"Game companies are aware that localization is necessary to be successful globally and to maximize their return of investment, but I do not think all of them view it as a priority; for some of them it is more like a necessary evil," Mangiron said.

Author's Note: How Video Game Localization Works

One of my favorite aspects of the translation and localization worlds has to do with the choice of dialect. As a 2011 Wall Street Journal article pointed out, this can amount to a make-or-break decision, particularly in the Arabic-speaking world, where dialects have varying associations in viewer's minds. Egyptian Arabic is associated with comedy, for example, whereas Syrian Arabic is considered better suited to drama.

Not surprisingly, early efforts to dub the American TV show "Law & Order" into Egyptian Arabic didn't go over too well [source: Spindle].

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More Great Links


  • Brown, Paul. "Microsoft Pays Dear for Insults Through Ignorance." The Guardian (UK). Aug. 19, 2004. (April 17, 2016)
  • Conditt, Jessica. "Minecraft Language Update Inadvertently Contained Racial Slur (But It's Fixed Now)." Engadget. Jan. 28, 2012. (April 17, 2016)
  • Deming, Stephanie O'Malley. President of XLOC Inc. Personal correspondence. April 7-13, 2016.
  • Di Marco, Francesca. "Cultural Localization: Orientation and Disorientation in Japanese Video Games." Revista Tradumàtica: Traducció i Tecnologies de la Informació i la Comunicació (Journal of Computer Assisted Translation: Translation and Information and Communications Technology). No. 5. November 2007. (April 17, 2016)
  • Edwards, Kate. "Creating Games for Global Players: Consider Localization & Culturalization." AltDev Student Summit. Nov. 10, 2012. (April 17, 2016)
  • Hatori, Jun and Hisami Suzuki. "Predicting Word Pronunciation in Japanese." In Computational Linguistics and Intelligent Text Processing. Springer Berlin Heidelberg. 2011. (April 17, 2016)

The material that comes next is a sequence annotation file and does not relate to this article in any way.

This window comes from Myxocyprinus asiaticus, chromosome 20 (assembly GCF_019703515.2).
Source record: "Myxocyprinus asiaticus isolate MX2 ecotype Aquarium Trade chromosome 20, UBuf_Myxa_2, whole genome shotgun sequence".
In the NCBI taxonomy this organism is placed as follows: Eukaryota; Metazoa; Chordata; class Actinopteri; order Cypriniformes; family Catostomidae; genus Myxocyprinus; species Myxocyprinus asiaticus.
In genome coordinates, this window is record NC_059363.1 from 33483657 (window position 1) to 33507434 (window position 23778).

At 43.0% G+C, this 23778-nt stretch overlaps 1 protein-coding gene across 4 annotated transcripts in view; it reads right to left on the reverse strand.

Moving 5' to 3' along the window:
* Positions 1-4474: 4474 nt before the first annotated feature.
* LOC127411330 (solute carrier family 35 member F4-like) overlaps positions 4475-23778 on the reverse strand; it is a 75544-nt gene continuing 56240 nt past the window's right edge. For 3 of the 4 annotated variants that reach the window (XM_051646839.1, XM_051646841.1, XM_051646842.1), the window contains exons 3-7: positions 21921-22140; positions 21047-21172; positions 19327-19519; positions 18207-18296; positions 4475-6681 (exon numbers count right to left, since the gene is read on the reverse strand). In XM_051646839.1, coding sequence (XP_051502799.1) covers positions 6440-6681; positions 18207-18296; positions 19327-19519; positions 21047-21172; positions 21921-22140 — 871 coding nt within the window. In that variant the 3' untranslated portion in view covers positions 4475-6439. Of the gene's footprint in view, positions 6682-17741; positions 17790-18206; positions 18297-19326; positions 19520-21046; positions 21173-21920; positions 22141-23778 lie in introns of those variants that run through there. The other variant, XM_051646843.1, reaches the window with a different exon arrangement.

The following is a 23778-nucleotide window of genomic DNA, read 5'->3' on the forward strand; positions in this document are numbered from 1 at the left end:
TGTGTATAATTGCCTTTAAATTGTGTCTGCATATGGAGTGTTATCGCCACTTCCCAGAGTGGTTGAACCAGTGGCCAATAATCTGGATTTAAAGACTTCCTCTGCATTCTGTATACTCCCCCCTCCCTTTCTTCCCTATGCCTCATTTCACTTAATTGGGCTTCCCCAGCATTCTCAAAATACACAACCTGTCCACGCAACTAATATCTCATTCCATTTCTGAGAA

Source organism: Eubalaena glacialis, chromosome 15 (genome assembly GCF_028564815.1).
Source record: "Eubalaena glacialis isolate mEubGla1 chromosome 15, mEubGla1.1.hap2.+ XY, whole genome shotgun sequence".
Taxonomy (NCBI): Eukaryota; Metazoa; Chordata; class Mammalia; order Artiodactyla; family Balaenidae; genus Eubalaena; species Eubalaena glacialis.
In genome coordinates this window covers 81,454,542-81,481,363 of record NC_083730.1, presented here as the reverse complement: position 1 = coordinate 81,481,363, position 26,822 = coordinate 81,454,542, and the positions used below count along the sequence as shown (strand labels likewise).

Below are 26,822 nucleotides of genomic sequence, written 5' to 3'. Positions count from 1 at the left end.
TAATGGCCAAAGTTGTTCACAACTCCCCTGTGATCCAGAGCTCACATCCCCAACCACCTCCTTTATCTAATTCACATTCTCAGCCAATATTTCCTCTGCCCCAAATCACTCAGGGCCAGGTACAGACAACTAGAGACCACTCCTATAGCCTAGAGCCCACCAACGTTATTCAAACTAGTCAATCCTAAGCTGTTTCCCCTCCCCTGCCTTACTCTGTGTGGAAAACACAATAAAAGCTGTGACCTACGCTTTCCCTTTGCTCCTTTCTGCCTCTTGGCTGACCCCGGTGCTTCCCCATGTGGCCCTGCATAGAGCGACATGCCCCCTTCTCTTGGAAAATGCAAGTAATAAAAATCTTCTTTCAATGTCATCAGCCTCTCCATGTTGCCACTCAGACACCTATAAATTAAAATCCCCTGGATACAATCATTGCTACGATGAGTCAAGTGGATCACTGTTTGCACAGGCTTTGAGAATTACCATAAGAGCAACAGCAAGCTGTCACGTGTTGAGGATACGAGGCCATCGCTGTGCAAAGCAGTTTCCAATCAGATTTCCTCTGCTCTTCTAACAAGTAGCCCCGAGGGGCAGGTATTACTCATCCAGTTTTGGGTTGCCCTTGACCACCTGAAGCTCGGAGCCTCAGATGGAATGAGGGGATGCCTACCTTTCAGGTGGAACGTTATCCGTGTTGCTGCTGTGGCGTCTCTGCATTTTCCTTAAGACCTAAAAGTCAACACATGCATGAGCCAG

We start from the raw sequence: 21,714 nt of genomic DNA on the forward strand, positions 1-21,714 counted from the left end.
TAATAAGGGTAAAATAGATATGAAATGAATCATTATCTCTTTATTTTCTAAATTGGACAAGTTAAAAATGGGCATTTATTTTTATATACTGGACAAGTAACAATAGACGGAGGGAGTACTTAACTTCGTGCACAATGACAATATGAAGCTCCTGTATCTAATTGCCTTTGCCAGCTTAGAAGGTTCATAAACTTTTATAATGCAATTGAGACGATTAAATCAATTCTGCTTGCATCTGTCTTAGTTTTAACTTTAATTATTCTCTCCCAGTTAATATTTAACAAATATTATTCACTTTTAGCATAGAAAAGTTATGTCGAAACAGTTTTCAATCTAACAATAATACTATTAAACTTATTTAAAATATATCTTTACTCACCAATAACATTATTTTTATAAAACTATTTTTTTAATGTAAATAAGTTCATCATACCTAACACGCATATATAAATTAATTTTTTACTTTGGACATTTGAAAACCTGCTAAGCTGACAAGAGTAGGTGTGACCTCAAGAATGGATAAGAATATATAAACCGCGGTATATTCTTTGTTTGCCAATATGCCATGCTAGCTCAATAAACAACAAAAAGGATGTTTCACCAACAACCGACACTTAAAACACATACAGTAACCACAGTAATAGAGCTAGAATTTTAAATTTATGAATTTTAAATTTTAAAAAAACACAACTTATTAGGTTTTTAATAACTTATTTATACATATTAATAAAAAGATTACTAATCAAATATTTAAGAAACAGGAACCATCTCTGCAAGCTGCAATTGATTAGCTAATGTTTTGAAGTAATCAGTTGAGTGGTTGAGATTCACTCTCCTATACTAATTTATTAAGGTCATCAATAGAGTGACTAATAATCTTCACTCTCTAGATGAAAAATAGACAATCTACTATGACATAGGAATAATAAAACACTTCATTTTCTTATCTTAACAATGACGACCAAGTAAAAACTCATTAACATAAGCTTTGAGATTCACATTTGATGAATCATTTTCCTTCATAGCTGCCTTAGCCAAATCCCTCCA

• Know Your Meme. "All Your Base Are Belong to Us." 2009. (April 17, 2016)
  • Mangiron, Carme. Chair of the Master in Audiovisual Translation program at the Universitat Autònoma de Barcelona and co-author of "Game Localization: Translating for the Global Digital Entertainment Industry." Personal correspondence. April 5-12, 2016.
  • Mueller, Hannah. "The Censorship of German Video Games: The Effects of National Sensitivity to Violence on Entertainment Content." Bachelor of Arts Thesis, Robert D. Clark Honors College, University of Oregon, Eugene. June 2015. (April 17, 2016)
  • Sinclair, Brendan. "Gaming Will Hit $91.5 Billion This Year — Newzoo." April 22, 2015. (April 17, 2016)
  • Sisler, Vit. "Videogame Development in the Middle East: Iran, the Arab World, and Beyond." Gaming Globally: Production, Play and Place. Nina B. Huntemann and Ben Aslinger (Eds.). Palgrave Macmillan. Pages 251-272. 2013. (April 17, 2016)
  • Skoog, Karin. Former game localization marketing specialist at Language Automation Inc. (LAI). Personal correspondence. April 5-13, 2016.
  • Spindle, Bill. "Why Harry Potter's Latest Trick Is to Speak a Syrian Dialect." The Wall Street Journal. July 26, 2011. (April 17, 2016)